TRACK VIEW: insert a MIDI track and name it "crash". EVENT VIEW: Insert a crash @ 3:1:000 and 7:1:000. Unless the drummer is an octopus, then he's not likely to play the high hat and crash at the same time. Open the "hat" EVENT VIEW. Change the velocity value of 3:1:000 and 7:1:000 to 0.
So it's pretty basic, but it's a groove. Can you hear how the velocity changes affect the feel? Now we'll get a bit more into the nitty gritty...
Let's create a drum roll/fill before the second crash. Open the EVENT VIEW on the "drum" track, and scroll down to about 6:4:000. Change the kick @ 6:4:060 to 6:4:090. Insert a snare @ 6:4:030 and a tom @ 6:4:060. Nothing spectacular, but hey- I've got to type this thing out. Now let's add a snare flam: Insert snare notes @ 6:3:100 and 6:3:110 with velocities of 78 and 88. The placement of the notes with the low velocities will give the impression of "rolling" off the snare, and adds a bit to an otherwise uneventful fill. Open the EVENT VIEW of the "hats". Once again, this is an octopus-free zone: delete the hats @ 6:4:000 and 6:4:060. Adjust the hat note @ 6:3:060 to be an open hat with a velocity of 127. It'll make the illusion that the "drummer" is winding up to flam, and just couldn't give a rat's 'nads about that last hi hat note.
So we've got ourselves some drums to work with... now to get those triggered MIDI sounds into the computer as wav files. But first... even more tweaking!
Let's separate each drum into its own track. In the TRACK view, select all of the notes in the "d" track. Using the event filter, select only the kick (C3) notes; copy them, and paste them into a new track. Name it "kick". Now, do the same for the snare and tom(s). You would repeat this for each tom, if you use multiple tom sounds.
So by now, we should have tracks named: kick, snare, tom, hat, and crash. Go into the OPTIONS pulldown, and select PROJECT. Change the timebase to 960. Select the kick track, and its contents. Now, run the CAL routine "RANDOM TIME". Set the value to 1, and press enter. Do the same to the other tracks, and use the value of 2. This will shift the selected notes +/- 1 unit from its original starting point. It's a great way to get rid of the rigid structure of sequencing. Listen to it and try it out. If you moved a track too much (or too little), you can always Quanatize the track back to 0, and start over.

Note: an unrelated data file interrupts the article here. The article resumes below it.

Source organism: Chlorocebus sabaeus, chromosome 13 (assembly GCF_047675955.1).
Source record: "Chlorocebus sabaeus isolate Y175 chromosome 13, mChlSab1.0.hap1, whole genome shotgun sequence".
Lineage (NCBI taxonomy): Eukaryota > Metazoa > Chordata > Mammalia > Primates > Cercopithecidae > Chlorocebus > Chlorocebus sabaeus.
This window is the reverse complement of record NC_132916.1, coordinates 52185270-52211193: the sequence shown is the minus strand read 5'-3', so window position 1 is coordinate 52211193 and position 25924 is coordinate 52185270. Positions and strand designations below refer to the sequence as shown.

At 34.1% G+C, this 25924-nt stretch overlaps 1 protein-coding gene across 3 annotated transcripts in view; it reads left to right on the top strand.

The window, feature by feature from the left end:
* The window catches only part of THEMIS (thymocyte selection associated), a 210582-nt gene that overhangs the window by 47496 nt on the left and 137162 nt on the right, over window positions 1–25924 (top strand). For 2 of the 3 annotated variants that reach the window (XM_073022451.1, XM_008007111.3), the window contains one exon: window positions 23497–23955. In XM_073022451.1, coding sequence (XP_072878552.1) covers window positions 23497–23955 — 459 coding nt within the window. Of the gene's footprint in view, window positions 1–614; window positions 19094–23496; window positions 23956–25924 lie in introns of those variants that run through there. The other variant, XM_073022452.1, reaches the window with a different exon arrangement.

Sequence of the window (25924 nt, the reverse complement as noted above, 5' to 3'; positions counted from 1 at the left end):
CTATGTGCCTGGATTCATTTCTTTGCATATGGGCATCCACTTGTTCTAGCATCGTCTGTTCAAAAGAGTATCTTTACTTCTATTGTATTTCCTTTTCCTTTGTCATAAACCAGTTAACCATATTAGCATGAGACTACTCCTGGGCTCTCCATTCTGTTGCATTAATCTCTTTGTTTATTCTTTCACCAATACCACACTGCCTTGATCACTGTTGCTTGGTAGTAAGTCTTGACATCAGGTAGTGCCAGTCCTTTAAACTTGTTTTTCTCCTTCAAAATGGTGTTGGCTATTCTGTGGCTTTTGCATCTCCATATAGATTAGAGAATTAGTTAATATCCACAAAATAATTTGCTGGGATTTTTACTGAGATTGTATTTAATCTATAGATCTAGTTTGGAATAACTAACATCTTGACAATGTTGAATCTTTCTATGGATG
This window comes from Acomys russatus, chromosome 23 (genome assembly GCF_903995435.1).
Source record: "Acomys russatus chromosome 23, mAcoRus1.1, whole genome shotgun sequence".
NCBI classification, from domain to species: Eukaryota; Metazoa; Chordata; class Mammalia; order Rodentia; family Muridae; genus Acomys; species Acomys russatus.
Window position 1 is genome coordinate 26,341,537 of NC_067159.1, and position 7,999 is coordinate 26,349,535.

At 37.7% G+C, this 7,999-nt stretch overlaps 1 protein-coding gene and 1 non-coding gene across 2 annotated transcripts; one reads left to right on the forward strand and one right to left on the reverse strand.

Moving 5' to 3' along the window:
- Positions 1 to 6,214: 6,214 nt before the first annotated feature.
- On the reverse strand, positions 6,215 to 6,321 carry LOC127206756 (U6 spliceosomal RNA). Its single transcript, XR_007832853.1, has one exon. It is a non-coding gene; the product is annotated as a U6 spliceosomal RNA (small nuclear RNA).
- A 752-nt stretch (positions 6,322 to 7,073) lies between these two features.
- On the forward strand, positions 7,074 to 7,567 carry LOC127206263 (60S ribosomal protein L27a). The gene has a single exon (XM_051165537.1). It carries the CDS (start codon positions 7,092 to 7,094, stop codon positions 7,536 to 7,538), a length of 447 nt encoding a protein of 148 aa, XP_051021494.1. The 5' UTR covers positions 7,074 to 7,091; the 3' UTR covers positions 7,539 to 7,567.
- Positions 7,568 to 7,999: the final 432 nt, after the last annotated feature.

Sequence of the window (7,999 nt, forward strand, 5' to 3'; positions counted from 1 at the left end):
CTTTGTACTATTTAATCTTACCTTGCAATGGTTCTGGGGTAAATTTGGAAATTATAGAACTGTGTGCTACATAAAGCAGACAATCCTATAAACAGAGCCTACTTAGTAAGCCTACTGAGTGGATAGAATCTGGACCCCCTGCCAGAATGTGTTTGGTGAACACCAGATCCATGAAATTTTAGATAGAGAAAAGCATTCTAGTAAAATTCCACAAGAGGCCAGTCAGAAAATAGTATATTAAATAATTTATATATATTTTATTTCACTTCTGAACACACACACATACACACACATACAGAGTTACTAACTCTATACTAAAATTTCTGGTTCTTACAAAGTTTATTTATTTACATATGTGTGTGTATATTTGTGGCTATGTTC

Want to humanize those hats a bit more? I've written a CAL routine called "Random Velocity", which will take selected notes, and change the velocities to random amounts within a specified range. Select all of the notes in the "hats" track with a velocity of 96. Run Random Veloicity CAL routine. It will ask you for a maximun value: enter 100. Now enter a minimum value: enter 92. Click OK. Now all of the notes that had a velocity of 96 have been changed to values between 92 and 100. Now do the same to the notes with velocities of 121. Instant feel!
Now it's time for some patchwork.. I'll use generic terms, as everyone's system/studio is different. Take the audio outputs of you drum machine/module and connect them to the input of your soundcard. Mute all tracks except for the "kick". Add an audio track, and configure it to record the output of the drum module, and record just the output of the kick track into the new audio track. Rename the audio track "kick-wav". Do the same for the snare, hat, tom(s), and crash. Remember to mute the other tracks. When you're done, you should have 5 audio tracks containing wav files of your sequenced drums. Now you can tweak each track separately (gate, compress, eq, etc.), and mix them within Cakewalk.
Well, maybe it does seem a bit on the tedious side to do ALL of this stuff. It all depends on how hardcore you want to be with your recordings. It's your music: be creative.
Joe Bochar is an original guitarist originally from Rhode Island. When he's not playing with his guitar or Lego's, Joe can be found wandering the streets of Los Angeles, pedaling crack to lonesome, down and out 3-legged mice who suffer from fromagaphobia.
His latest project is "X", a self-produced instrumental guitar CD release.